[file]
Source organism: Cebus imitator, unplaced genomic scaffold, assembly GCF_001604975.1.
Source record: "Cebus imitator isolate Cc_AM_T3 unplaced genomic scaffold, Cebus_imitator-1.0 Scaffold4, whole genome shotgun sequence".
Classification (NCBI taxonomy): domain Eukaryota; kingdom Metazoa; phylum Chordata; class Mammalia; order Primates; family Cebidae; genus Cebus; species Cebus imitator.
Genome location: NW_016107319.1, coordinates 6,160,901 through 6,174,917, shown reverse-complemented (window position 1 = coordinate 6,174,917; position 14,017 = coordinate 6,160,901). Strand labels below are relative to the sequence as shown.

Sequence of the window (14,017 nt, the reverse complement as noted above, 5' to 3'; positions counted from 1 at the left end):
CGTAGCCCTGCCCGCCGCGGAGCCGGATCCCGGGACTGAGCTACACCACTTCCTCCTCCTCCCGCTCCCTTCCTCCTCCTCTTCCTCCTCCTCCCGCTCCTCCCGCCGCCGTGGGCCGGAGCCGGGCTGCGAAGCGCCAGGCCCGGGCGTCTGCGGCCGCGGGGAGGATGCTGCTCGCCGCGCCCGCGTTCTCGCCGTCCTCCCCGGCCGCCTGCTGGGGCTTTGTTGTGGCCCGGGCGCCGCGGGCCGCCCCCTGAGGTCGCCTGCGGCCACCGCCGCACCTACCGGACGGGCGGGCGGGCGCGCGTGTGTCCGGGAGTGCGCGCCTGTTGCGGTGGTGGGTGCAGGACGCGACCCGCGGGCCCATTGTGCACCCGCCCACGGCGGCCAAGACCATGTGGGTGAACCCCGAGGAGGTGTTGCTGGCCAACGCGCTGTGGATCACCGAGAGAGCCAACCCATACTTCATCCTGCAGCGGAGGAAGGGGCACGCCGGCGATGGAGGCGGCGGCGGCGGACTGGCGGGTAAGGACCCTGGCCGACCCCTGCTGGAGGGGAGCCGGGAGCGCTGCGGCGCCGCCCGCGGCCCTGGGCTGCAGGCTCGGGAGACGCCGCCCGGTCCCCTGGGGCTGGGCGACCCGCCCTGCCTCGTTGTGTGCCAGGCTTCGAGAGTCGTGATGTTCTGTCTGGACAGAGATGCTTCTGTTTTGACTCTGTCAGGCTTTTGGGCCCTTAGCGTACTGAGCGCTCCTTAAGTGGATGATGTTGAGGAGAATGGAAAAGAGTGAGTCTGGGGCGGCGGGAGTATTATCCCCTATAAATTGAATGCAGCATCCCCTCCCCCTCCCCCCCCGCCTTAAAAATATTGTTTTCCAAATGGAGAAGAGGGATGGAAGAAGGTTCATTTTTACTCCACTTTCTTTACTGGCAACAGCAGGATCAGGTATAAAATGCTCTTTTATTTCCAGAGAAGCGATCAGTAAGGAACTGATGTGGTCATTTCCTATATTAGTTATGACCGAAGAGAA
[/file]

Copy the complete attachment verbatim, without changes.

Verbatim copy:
Source organism: Cebus imitator, unplaced genomic scaffold, assembly GCF_001604975.1.
Source record: "Cebus imitator isolate Cc_AM_T3 unplaced genomic scaffold, Cebus_imitator-1.0 Scaffold4, whole genome shotgun sequence".
Classification (NCBI taxonomy): domain Eukaryota; kingdom Metazoa; phylum Chordata; class Mammalia; order Primates; family Cebidae; genus Cebus; species Cebus imitator.
Genome location: NW_016107319.1, coordinates 6,160,901 through 6,174,917, shown reverse-complemented (window position 1 = coordinate 6,174,917; position 14,017 = coordinate 6,160,901). Strand labels below are relative to the sequence as shown.

Sequence of the window (14,017 nt, the reverse complement as noted above, 5' to 3'; positions counted from 1 at the left end):
CGTAGCCCTGCCCGCCGCGGAGCCGGATCCCGGGACTGAGCTACACCACTTCCTCCTCCTCCCGCTCCCTTCCTCCTCCTCTTCCTCCTCCTCCCGCTCCTCCCGCCGCCGTGGGCCGGAGCCGGGCTGCGAAGCGCCAGGCCCGGGCGTCTGCGGCCGCGGGGAGGATGCTGCTCGCCGCGCCCGCGTTCTCGCCGTCCTCCCCGGCCGCCTGCTGGGGCTTTGTTGTGGCCCGGGCGCCGCGGGCCGCCCCCTGAGGTCGCCTGCGGCCACCGCCGCACCTACCGGACGGGCGGGCGGGCGCGCGTGTGTCCGGGAGTGCGCGCCTGTTGCGGTGGTGGGTGCAGGACGCGACCCGCGGGCCCATTGTGCACCCGCCCACGGCGGCCAAGACCATGTGGGTGAACCCCGAGGAGGTGTTGCTGGCCAACGCGCTGTGGATCACCGAGAGAGCCAACCCATACTTCATCCTGCAGCGGAGGAAGGGGCACGCCGGCGATGGAGGCGGCGGCGGCGGACTGGCGGGTAAGGACCCTGGCCGACCCCTGCTGGAGGGGAGCCGGGAGCGCTGCGGCGCCGCCCGCGGCCCTGGGCTGCAGGCTCGGGAGACGCCGCCCGGTCCCCTGGGGCTGGGCGACCCGCCCTGCCTCGTTGTGTGCCAGGCTTCGAGAGTCGTGATGTTCTGTCTGGACAGAGATGCTTCTGTTTTGACTCTGTCAGGCTTTTGGGCCCTTAGCGTACTGAGCGCTCCTTAAGTGGATGATGTTGAGGAGAATGGAAAAGAGTGAGTCTGGGGCGGCGGGAGTATTATCCCCTATAAATTGAATGCAGCATCCCCTCCCCCTCCCCCCCCGCCTTAAAAATATTGTTTTCCAAATGGAGAAGAGGGATGGAAGAAGGTTCATTTTTACTCCACTTTCTTTACTGGCAACAGCAGGATCAGGTATAAAATGCTCTTTTATTTCCAGAGAAGCGATCAGTAAGGAACTGATGTGGTCATTTCCTATATTAGTTATGACCGAAGAGAA